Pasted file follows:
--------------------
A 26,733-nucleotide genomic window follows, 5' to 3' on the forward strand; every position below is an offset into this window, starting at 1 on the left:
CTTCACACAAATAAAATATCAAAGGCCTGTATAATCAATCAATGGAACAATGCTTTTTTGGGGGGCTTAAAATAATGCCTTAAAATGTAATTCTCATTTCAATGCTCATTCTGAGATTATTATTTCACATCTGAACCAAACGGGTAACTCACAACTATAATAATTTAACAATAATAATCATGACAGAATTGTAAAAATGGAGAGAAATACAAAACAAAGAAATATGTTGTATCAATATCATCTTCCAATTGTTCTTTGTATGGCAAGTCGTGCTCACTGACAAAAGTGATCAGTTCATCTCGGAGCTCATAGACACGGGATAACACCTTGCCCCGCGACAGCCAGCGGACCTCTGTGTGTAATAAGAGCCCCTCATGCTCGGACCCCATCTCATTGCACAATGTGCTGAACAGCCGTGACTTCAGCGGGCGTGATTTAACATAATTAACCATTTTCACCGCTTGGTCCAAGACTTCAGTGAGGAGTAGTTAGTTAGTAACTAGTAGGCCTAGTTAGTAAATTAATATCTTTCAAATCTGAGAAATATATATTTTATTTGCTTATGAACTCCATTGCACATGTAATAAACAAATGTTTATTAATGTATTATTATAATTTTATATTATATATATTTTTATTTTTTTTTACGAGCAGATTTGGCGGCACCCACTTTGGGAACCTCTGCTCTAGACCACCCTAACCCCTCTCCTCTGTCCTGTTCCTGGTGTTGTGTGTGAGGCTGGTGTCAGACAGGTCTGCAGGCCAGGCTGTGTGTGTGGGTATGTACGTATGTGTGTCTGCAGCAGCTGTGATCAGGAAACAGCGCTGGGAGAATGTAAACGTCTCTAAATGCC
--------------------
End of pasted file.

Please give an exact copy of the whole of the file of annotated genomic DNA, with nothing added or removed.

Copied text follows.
A 26,733-nucleotide genomic window follows, 5' to 3' on the forward strand; every position below is an offset into this window, starting at 1 on the left:
CTTCACACAAATAAAATATCAAAGGCCTGTATAATCAATCAATGGAACAATGCTTTTTTGGGGGGCTTAAAATAATGCCTTAAAATGTAATTCTCATTTCAATGCTCATTCTGAGATTATTATTTCACATCTGAACCAAACGGGTAACTCACAACTATAATAATTTAACAATAATAATCATGACAGAATTGTAAAAATGGAGAGAAATACAAAACAAAGAAATATGTTGTATCAATATCATCTTCCAATTGTTCTTTGTATGGCAAGTCGTGCTCACTGACAAAAGTGATCAGTTCATCTCGGAGCTCATAGACACGGGATAACACCTTGCCCCGCGACAGCCAGCGGACCTCTGTGTGTAATAAGAGCCCCTCATGCTCGGACCCCATCTCATTGCACAATGTGCTGAACAGCCGTGACTTCAGCGGGCGTGATTTAACATAATTAACCATTTTCACCGCTTGGTCCAAGACTTCAGTGAGGAGTAGTTAGTTAGTAACTAGTAGGCCTAGTTAGTAAATTAATATCTTTCAAATCTGAGAAATATATATTTTATTTGCTTATGAACTCCATTGCACATGTAATAAACAAATGTTTATTAATGTATTATTATAATTTTATATTATATATATTTTTATTTTTTTTTACGAGCAGATTTGGCGGCACCCACTTTGGGAACCTCTGCTCTAGACCACCCTAACCCCTCTCCTCTGTCCTGTTCCTGGTGTTGTGTGTGAGGCTGGTGTCAGACAGGTCTGCAGGCCAGGCTGTGTGTGTGGGTATGTACGTATGTGTGTCTGCAGCAGCTGTGATCAGGAAACAGCGCTGGGAGAATGTAAACGTCTCTAAATGCC